Having finally secured a stable regime, Roger II turned to solidifying his control through a centralized, yet relatively tolerant, rule. Out of a mosaic of individual religions, ethnicities, and cultures, he produced a prosperous kingdom that rivaled all the other powers in the region. Relying on precepts of not only Norman and French law, but of Muslim and Roman-Byzantine legal traditions, he promulgated the Assizes of Ariano in 1140. One scholar describes the system as “indirect rule” over the Islamic population, not unlike the Muslims had previously used in Sicily to govern Christians and Jews. The Norman system allowed people of different faiths to worship freely and use their own traditional law within their communities in return for paying tribute.
While giving the king absolute authority in a feudal system, the Assizes made clear that all—Latins, Greeks, Arabs, North Africans, Roman Catholics, Orthodox, Muslims, Jews–were to be treated equally under the law. It was a practical matter to emphasize fairness; having undergone decades of unrest and rebellion in a wild mix of cultures, Roger II could not afford to antagonize any group or provide them with a common enemy, himself, around which to unite.
Moreover, it appears that Roger II was indeed of a more open mind than one might expect in the Medieval period. He spoke Arabic, and had a royal mantle inscribed in Arabic with the Muslim dating system. He employed Muslim chefs and accountants in his retinue, and hired Muslim (probably Fatimid Egyptians) to decorate his chapel ceiling, which includes an image of Roger II wearing Islamic-style dress, seated in the Islamic tradition. His fighting troops included Islamic infantry, and his navy was headed by a Byzantine Greek, George of Antioch.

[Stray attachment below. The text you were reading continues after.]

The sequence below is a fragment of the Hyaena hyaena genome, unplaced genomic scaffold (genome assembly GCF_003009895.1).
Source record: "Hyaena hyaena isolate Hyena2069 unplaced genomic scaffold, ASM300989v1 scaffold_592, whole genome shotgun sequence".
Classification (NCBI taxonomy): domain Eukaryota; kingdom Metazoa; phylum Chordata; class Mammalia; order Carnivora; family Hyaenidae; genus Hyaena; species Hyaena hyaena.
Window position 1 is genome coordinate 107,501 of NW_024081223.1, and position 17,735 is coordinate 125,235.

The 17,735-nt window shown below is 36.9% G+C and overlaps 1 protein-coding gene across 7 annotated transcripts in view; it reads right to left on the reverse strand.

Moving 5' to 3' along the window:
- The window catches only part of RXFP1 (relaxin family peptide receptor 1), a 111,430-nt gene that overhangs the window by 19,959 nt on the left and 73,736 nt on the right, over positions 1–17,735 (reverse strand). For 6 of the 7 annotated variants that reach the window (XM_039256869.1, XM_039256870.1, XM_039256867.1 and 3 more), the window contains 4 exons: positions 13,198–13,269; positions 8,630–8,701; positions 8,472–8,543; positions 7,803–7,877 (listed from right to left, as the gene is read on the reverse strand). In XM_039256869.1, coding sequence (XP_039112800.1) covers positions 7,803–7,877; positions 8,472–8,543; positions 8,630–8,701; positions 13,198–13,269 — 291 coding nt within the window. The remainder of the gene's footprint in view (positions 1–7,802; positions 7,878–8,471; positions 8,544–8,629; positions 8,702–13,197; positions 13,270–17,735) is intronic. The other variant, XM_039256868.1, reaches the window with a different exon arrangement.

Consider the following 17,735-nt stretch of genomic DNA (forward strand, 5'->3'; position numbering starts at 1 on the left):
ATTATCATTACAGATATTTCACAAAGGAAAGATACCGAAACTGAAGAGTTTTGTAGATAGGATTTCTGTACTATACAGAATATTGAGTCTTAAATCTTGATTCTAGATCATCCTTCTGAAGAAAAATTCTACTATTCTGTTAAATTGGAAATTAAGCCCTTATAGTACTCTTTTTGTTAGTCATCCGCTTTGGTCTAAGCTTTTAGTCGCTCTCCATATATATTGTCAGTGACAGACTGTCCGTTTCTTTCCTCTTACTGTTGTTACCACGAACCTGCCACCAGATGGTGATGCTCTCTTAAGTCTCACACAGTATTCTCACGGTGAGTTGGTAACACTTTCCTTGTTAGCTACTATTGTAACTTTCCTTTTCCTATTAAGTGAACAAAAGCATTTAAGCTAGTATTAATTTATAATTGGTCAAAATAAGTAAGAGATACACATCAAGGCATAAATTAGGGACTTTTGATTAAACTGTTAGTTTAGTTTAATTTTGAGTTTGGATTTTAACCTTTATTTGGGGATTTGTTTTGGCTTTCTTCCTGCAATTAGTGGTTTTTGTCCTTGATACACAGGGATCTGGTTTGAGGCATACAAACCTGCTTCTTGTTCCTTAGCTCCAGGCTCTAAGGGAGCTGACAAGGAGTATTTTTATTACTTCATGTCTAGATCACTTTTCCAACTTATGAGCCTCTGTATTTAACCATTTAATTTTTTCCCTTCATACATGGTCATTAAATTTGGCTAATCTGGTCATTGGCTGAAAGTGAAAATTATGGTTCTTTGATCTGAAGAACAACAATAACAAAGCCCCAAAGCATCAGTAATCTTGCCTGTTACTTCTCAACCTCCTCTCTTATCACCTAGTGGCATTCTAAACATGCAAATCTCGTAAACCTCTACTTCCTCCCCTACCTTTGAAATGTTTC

After consolidating power, Roger II set about making his realm on par with the Great Powers of the day. Sicily was one of few places, or perhaps the only place, in the world in which one could simultaneously study Greek and Arabic, both required to unlock the known scientific knowledge of the time.
The king actively recruited an international array of scholars, such as Byzantine historian Nilus Doxopatrius and Arab geographer al-Idrisi. The former wrote a treatise commissioned by Roger II that explored Byzantine ideas of the “Universal Church”; few early manuscript copies remain, probably due to its controversial nature. Abu Abdullah Muhammad al-Idrisi al-Qurtubi al-Hasani as-Sabti (or simply al-Idrisi) produced the most influential atlas of its time (Christopher Columbus would refer to it over 300 years later) on Roger’s commission. After nine years of research, exploration, and interviews, the North African-born and Cordoba-educated scholar presented “The Excursion of One Who is Eager to Traverse the Regions of the World”, commonly referred to as “Tabula Rogeriana (Map of Roger)”, just before Roger’s death in 1154.
Sicilo-Norman architecture reflected the diversity of the culture as well. The palace in which the Palatine Chapel mosaics appear was originally a 9th Century Arabic building, converted into a multifunctional residence and administrative palace by the Norman rulers. Latin-Romanesque features included using towers at the sides of façades and an emphasis on verticality; Arabic-Fatimid inspired elements are seen in pointed arches, polychrome inlaid designs, and a stunning wooden ceiling in the chapel; Byzantine-Greek influence shows up in the basilica-like Greek cross floor plan of the chapel, and of course the mosaics, which adorn the palace living quarters as well.